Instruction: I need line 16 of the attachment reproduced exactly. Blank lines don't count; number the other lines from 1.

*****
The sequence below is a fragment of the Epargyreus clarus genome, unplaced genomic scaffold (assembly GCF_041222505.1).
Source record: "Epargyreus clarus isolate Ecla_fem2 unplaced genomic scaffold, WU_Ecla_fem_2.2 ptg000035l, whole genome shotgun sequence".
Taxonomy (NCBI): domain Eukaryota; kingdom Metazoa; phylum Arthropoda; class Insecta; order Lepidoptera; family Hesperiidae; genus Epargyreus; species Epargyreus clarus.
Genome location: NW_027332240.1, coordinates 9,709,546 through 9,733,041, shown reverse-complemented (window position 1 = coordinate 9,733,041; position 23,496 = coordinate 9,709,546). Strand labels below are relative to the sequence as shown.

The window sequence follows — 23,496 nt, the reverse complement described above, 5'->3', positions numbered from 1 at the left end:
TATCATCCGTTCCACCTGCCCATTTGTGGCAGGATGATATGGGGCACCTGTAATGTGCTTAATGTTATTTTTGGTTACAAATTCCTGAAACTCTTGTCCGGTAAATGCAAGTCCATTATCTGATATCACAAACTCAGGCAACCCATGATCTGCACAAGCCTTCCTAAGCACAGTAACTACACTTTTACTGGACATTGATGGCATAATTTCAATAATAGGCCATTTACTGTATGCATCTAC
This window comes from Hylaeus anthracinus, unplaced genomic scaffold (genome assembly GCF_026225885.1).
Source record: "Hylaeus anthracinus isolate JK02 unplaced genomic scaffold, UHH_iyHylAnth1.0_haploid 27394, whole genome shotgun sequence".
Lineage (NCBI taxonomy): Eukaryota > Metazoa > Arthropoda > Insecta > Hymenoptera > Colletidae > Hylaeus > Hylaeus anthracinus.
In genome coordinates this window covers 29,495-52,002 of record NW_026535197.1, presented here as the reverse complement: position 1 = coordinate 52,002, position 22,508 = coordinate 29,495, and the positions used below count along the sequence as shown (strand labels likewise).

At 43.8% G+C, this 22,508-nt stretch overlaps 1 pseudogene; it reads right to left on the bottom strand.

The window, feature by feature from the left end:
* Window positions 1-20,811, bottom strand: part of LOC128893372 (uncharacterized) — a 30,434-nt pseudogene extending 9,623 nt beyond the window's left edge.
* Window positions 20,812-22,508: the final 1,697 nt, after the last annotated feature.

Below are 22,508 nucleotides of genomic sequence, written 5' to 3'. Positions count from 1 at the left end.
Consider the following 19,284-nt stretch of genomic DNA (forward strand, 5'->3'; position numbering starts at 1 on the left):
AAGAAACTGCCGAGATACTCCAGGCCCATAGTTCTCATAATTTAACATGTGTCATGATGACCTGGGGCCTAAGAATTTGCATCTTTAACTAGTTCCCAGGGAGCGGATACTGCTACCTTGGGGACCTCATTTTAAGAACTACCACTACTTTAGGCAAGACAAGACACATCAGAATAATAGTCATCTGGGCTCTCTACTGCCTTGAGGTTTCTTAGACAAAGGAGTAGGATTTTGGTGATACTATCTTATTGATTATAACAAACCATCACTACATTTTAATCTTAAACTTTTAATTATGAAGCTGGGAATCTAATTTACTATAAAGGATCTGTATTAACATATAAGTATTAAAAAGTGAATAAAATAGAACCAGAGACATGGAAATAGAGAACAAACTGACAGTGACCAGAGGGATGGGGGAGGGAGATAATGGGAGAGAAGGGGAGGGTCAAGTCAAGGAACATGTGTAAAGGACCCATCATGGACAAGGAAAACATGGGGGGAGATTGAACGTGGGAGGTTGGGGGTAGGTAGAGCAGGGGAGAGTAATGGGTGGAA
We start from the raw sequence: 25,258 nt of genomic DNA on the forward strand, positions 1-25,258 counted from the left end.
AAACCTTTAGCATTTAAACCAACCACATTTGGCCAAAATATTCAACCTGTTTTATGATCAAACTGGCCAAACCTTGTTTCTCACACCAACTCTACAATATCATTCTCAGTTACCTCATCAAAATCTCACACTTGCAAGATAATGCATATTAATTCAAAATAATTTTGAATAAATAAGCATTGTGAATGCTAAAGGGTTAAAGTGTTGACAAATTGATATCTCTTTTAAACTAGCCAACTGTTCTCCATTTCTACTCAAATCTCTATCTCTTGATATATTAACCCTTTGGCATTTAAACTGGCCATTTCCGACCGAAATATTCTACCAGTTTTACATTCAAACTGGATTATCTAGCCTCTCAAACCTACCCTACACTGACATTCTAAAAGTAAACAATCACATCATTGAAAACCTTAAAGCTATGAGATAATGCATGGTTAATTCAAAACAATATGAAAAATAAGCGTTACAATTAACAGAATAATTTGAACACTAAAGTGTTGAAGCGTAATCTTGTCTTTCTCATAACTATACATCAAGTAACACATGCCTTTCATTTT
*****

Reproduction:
Consider the following 19,284-nt stretch of genomic DNA (forward strand, 5'->3'; position numbering starts at 1 on the left):